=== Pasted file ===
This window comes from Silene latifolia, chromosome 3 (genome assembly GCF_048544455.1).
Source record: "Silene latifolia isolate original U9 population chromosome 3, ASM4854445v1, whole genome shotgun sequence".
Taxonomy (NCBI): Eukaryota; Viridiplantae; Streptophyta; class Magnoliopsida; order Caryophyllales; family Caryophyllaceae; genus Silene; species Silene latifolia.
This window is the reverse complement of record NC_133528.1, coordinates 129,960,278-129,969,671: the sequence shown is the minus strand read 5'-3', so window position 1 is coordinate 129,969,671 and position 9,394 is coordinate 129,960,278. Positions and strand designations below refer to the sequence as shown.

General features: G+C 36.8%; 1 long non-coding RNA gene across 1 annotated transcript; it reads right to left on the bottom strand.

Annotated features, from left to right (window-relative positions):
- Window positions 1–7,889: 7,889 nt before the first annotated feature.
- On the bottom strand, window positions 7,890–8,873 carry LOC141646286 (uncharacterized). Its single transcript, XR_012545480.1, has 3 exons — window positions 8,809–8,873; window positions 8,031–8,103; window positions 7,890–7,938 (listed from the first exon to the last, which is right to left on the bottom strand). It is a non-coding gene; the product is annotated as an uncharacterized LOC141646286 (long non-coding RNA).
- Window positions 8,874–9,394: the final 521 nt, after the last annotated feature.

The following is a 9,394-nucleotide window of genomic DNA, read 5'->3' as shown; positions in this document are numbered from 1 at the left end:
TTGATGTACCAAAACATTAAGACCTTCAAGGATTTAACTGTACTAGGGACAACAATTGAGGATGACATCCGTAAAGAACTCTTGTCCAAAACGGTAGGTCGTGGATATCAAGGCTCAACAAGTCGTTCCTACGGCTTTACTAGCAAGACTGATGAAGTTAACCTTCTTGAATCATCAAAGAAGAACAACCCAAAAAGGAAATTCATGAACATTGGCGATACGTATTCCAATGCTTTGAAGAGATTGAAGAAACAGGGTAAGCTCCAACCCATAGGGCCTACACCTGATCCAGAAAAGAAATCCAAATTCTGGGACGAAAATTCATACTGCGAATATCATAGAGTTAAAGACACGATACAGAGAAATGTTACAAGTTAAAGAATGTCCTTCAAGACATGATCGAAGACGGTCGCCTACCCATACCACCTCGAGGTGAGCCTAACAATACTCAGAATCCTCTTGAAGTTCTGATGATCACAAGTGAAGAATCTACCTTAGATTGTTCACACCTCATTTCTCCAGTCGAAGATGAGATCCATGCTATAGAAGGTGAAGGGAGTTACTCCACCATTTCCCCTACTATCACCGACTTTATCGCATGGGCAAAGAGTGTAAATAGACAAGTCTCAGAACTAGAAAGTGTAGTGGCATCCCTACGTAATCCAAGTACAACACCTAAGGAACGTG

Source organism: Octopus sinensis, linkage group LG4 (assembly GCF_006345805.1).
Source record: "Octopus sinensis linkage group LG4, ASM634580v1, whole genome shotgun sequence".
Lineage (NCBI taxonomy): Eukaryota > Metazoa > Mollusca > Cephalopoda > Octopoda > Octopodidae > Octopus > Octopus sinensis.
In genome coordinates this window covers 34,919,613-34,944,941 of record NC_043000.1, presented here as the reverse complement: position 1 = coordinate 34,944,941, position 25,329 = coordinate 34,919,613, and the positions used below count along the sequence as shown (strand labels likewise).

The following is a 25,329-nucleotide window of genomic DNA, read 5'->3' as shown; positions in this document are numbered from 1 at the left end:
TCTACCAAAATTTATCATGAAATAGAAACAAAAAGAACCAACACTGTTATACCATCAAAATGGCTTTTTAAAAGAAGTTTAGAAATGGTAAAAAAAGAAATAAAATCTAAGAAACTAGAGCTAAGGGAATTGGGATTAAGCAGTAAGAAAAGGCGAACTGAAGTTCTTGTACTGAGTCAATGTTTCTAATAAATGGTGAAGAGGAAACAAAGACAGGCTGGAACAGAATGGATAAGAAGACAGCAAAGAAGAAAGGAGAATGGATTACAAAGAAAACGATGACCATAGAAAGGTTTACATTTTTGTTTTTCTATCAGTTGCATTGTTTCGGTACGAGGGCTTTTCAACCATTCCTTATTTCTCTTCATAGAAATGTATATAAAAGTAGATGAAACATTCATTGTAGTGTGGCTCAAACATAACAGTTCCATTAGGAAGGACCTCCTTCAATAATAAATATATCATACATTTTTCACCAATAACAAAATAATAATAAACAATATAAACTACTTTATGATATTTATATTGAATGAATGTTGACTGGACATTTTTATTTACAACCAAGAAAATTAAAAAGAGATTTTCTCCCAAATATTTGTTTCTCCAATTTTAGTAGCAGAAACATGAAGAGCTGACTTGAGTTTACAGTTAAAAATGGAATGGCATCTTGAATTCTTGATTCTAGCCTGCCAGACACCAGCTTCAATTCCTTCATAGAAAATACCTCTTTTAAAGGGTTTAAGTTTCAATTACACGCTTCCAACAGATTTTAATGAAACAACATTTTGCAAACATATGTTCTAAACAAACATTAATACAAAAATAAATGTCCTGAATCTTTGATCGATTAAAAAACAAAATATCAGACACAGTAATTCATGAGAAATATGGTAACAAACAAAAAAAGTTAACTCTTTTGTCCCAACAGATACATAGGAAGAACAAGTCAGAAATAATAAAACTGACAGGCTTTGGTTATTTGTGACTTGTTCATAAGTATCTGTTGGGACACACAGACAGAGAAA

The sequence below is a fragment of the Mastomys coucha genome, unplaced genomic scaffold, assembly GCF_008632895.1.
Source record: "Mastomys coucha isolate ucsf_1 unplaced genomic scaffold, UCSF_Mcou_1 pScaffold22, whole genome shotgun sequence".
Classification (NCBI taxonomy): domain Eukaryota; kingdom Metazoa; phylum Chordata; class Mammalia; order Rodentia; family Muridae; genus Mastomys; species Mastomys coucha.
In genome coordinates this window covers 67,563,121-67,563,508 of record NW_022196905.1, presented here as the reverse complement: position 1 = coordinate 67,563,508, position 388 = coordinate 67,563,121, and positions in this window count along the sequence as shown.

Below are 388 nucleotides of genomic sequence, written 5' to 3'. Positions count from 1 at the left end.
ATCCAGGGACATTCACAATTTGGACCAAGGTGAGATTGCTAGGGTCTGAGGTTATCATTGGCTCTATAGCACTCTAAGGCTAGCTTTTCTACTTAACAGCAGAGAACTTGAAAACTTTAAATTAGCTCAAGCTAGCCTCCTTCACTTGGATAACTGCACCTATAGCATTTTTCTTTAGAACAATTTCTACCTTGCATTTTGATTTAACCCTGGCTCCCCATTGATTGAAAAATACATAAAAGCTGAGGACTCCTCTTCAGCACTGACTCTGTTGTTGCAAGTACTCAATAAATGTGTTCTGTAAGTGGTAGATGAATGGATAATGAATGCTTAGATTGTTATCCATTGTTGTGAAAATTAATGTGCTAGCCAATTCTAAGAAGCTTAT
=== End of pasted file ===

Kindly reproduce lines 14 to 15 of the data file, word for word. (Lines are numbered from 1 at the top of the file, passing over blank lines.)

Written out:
Lineage (NCBI taxonomy): Eukaryota > Metazoa > Mollusca > Cephalopoda > Octopoda > Octopodidae > Octopus > Octopus sinensis.
In genome coordinates this window covers 34,919,613-34,944,941 of record NC_043000.1, presented here as the reverse complement: position 1 = coordinate 34,944,941, position 25,329 = coordinate 34,919,613, and the positions used below count along the sequence as shown (strand labels likewise).